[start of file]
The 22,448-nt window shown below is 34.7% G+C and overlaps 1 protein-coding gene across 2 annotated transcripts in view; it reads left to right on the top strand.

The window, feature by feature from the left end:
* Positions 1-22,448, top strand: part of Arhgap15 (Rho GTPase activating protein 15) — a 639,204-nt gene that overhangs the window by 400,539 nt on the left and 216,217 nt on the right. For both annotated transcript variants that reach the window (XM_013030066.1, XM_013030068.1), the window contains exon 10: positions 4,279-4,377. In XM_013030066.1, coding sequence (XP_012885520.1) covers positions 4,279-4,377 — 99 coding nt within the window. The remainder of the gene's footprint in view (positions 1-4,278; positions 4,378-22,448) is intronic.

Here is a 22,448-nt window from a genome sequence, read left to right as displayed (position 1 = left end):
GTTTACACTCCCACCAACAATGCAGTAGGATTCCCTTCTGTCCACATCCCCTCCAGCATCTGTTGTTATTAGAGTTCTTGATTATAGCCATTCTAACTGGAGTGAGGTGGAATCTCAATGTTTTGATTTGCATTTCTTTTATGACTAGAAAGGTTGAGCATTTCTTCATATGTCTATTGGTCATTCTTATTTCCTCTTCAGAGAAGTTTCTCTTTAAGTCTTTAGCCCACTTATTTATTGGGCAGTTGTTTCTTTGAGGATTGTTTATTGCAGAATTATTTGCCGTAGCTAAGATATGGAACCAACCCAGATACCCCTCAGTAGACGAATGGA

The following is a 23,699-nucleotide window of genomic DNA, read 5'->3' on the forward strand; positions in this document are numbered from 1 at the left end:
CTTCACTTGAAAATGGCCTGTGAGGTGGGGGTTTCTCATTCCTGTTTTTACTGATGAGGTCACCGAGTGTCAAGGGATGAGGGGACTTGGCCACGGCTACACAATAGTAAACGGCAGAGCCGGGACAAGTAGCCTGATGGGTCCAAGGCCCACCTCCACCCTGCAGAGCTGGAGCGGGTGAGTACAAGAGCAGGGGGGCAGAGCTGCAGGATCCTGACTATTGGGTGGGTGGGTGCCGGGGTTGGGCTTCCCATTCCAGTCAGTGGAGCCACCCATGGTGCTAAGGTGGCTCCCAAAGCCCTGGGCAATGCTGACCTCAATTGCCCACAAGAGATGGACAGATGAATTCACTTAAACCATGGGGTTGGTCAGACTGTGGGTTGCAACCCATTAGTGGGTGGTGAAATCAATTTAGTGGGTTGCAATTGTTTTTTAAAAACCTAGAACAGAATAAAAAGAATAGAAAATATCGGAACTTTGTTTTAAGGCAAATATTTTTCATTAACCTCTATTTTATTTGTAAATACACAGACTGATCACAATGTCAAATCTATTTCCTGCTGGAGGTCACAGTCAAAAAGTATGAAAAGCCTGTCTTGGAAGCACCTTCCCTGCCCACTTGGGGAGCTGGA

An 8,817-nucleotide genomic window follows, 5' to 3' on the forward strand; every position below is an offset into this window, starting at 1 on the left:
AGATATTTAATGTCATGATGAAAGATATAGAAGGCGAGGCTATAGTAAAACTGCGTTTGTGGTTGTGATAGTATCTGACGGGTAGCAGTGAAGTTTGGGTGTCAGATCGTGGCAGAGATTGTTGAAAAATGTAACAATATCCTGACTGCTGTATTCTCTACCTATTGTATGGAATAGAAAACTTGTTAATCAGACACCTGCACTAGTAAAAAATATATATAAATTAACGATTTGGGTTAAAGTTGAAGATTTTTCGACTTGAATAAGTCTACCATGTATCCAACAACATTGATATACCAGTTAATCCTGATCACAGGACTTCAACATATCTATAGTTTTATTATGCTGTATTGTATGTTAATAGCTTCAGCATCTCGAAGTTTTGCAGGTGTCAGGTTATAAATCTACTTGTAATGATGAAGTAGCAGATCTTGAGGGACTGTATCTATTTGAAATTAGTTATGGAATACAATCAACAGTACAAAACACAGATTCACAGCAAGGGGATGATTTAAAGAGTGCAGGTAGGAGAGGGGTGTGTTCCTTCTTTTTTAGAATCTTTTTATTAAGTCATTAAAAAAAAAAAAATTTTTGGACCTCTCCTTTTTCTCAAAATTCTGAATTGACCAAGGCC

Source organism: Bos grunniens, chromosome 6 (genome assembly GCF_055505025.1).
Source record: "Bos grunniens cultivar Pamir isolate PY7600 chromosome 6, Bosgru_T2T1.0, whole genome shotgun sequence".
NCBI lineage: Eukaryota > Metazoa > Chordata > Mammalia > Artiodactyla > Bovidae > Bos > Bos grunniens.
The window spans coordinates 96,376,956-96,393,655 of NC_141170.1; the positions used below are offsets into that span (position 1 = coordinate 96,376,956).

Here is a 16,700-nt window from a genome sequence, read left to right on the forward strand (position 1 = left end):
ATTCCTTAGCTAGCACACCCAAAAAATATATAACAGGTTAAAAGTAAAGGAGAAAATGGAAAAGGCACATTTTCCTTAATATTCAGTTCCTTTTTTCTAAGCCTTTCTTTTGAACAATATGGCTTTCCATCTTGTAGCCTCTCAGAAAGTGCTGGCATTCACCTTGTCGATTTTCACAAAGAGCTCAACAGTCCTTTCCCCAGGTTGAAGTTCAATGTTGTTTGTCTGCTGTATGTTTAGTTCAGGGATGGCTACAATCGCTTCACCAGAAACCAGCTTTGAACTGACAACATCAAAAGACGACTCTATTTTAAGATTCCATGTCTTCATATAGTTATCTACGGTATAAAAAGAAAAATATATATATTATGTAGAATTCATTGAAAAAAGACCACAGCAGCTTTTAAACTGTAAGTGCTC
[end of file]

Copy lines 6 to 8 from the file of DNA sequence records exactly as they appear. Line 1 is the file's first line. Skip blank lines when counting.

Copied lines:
The following is a 23,699-nucleotide window of genomic DNA, read 5'->3' on the forward strand; positions in this document are numbered from 1 at the left end:
CTTCACTTGAAAATGGCCTGTGAGGTGGGGGTTTCTCATTCCTGTTTTTACTGATGAGGTCACCGAGTGTCAAGGGATGAGGGGACTTGGCCACGGCTACACAATAGTAAACGGCAGAGCCGGGACAAGTAGCCTGATGGGTCCAAGGCCCACCTCCACCCTGCAGAGCTGGAGCGGGTGAGTACAAGAGCAGGGGGGCAGAGCTGCAGGATCCTGACTATTGGGTGGGTGGGTGCCGGGGTTGGGCTTCCCATTCCAGTCAGTGGAGCCACCCATGGTGCTAAGGTGGCTCCCAAAGCCCTGGGCAATGCTGACCTCAATTGCCCACAAGAGATGGACAGATGAATTCACTTAAACCATGGGGTTGGTCAGACTGTGGGTTGCAACCCATTAGTGGGTGGTGAAATCAATTTAGTGGGTTGCAATTGTTTTTTAAAAACCTAGAACAGAATAAAAAGAATAGAAAATATCGGAACTTTGTTTTAAGGCAAATATTTTTCATTAACCTCTATTTTATTTGTAAATACACAGACTGATCACAATGTCAAATCTATTTCCTGCTGGAGGTCACAGTCAAAAAGTATGAAAAGCCTGTCTTGGAAGCACCTTCCCTGCCCACTTGGGGAGCTGGA

An 8,817-nucleotide genomic window follows, 5' to 3' on the forward strand; every position below is an offset into this window, starting at 1 on the left: